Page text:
General Question

rebbel's avatar

I want to purchase a tent. Any campers/trekkers/hikers out there that can help me make a well thought out decision?

Asked by rebbel (31322points) August 22nd, 2017

I’m a total noob when it comes to camping.
Soon we will visit a place in nature and we want to camp on the beach.
Our desired tent is big enough to house two adults (comfortably), when folded/packed is small (should fit in a suitcase and cabin luggage), doesn’t break the bank, has a floor (from the same material, I guess), a zipped ‘door’, and last but not least (if available) a transparent roof section.
Does this, or something that comes close, exist?
Thanks in advance!

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9 Answers

zenvelo's avatar

Look on REI.com

Start with their “Half Dome” Tent; see if it meets what you are looking for. It is a backpacking tent for two – lightweight, small, reasonably priced. If you don;t like that, REI carries enough tents to offer an alternative you will like.

rebbel's avatar

Thank you, @zenvelo, noted!

RocketGuy's avatar

See what you can rent first to get a feel for what features you need or like.

rebbel's avatar

I will research that too, @RocketGuy, thanks!

MrGrimm888's avatar

You said you’re camping on the beach? If that is on sand, you’re going to need really good tent pegs. The pegs that usually come with tents are not good for sand, or very loose soil. The short, smooth pegs will slip right out of sand. I would purchase additional, larger, more aggressive pegs. You should get at least one good one for each corner.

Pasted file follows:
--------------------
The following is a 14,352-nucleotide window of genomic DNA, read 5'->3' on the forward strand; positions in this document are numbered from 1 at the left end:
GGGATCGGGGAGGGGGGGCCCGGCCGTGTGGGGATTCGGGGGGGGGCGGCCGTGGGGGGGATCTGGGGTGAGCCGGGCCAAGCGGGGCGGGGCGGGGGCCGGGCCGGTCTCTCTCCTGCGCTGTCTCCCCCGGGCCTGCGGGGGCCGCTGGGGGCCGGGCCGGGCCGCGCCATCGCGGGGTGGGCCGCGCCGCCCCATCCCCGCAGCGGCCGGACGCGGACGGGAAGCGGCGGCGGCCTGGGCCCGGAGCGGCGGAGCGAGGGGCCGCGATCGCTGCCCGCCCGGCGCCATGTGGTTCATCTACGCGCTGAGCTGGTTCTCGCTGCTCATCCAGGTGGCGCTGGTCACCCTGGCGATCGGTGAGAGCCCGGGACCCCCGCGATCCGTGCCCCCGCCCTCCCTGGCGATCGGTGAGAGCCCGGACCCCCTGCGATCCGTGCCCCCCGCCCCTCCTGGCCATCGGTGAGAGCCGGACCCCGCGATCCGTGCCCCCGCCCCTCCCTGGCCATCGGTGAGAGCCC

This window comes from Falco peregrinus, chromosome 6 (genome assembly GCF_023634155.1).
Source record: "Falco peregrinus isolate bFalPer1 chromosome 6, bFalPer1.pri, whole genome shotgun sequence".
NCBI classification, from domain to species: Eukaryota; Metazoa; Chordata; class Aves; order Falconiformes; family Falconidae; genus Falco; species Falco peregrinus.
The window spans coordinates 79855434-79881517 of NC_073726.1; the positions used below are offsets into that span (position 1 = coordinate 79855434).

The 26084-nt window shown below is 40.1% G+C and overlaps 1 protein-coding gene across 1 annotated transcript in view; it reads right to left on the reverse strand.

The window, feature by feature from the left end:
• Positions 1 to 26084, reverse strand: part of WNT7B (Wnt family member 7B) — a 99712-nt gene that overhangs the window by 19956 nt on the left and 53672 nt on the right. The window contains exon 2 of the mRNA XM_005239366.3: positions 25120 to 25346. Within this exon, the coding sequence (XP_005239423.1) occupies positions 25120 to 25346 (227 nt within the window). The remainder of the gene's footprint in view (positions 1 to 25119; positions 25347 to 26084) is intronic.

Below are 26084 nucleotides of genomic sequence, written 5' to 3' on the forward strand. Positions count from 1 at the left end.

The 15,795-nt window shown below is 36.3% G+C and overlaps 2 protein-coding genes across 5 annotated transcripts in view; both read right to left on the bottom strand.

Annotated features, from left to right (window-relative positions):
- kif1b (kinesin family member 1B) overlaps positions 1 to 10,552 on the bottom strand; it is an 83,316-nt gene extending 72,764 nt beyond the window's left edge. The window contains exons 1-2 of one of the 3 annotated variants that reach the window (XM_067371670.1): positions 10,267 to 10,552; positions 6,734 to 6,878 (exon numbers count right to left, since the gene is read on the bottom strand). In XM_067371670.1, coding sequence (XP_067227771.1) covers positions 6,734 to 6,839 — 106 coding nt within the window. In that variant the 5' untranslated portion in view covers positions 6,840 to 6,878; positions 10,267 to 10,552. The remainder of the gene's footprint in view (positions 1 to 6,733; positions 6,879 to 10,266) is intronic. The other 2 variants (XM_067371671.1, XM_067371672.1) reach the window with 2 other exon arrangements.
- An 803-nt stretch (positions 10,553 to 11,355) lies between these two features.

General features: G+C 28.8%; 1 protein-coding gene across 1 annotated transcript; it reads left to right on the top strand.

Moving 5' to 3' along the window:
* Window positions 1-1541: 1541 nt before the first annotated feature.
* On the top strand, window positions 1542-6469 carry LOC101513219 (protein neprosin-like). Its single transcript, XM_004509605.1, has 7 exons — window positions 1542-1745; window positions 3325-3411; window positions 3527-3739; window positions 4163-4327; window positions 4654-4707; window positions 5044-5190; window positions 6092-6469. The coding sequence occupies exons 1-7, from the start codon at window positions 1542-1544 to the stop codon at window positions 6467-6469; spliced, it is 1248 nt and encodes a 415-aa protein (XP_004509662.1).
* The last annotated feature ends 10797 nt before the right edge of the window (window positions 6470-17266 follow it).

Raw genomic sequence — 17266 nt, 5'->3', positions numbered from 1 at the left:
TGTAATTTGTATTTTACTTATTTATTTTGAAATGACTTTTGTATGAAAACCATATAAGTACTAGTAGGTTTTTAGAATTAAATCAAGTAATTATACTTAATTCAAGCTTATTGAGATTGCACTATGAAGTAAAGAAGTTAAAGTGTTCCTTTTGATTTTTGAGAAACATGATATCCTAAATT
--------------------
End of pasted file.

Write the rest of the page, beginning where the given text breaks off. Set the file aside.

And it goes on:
Nail them in at an angle. If the sand is really dry,and loose, you can pour a bucket of water where you plan to put each stake. Or over each peg, after you nailed them in. The water will solidify the sand, making for a better hold. Sometimes you can nail the peg through some green leaves (bigger the better ) and that will also add a better hold.

In addition, make sure you know about the tides where you are camping. You want to be a good distance from where the water will be at high tide. Otherwise you might get washed away.

You might want to get a collapsible shovel. To dig fire pits, and restrooms.

marinelife's avatar

You have listed many of the requirements of a good tent. I would add is fairly easy to set up and take down. I might want a mesh flap for the door so you could get breezes and hear sounds.

Call_Me_Jay's avatar

I have the REI Half Dome (Half Dome 2 is the current model) and I’m really happy with it. Really nice tent for $200. REI membership is $20 for life. You get a percentage rebate each year and a couple of times a year they have a “20% Off One Item” sale.

The Half Dome is big enough for 2 sleeping, but you won’t want to hang out inside. Maybe playing cards when it’s raining but not much otherwise. If you want something for hanging out, a 4-person would be better. But it’s more to carry, obviously.

While tent shopping ten years ago, I made a spreadsheet and these were the measurements I used for comparisons:

SMALLER IS BETTER
Packed weight
Packed size
Packed volume

BIGGER IS BETTER
Peak height
Floor area
Floor dimensions
Vestibule area

If you will be backpacking or biking, keeping the size down is more important. For car camping, go roomy.

rebbel's avatar

Thank you, guys and gals!
Very valuable information from, what seems to be, experienced Jellies; exactly what i was hoping for!
Due to my budget I am forced to go with a bit cheaper (around 60 dollar) tents, but we have two candidates that look like they match our wishes.
Link
The only thing that ‘bothers’ me is the size of the package, when folded.
A 70+ cm (27 inch) big hula hoop.
Guess I’ll have to check that in odd baggage claim?

Again, thank you all!

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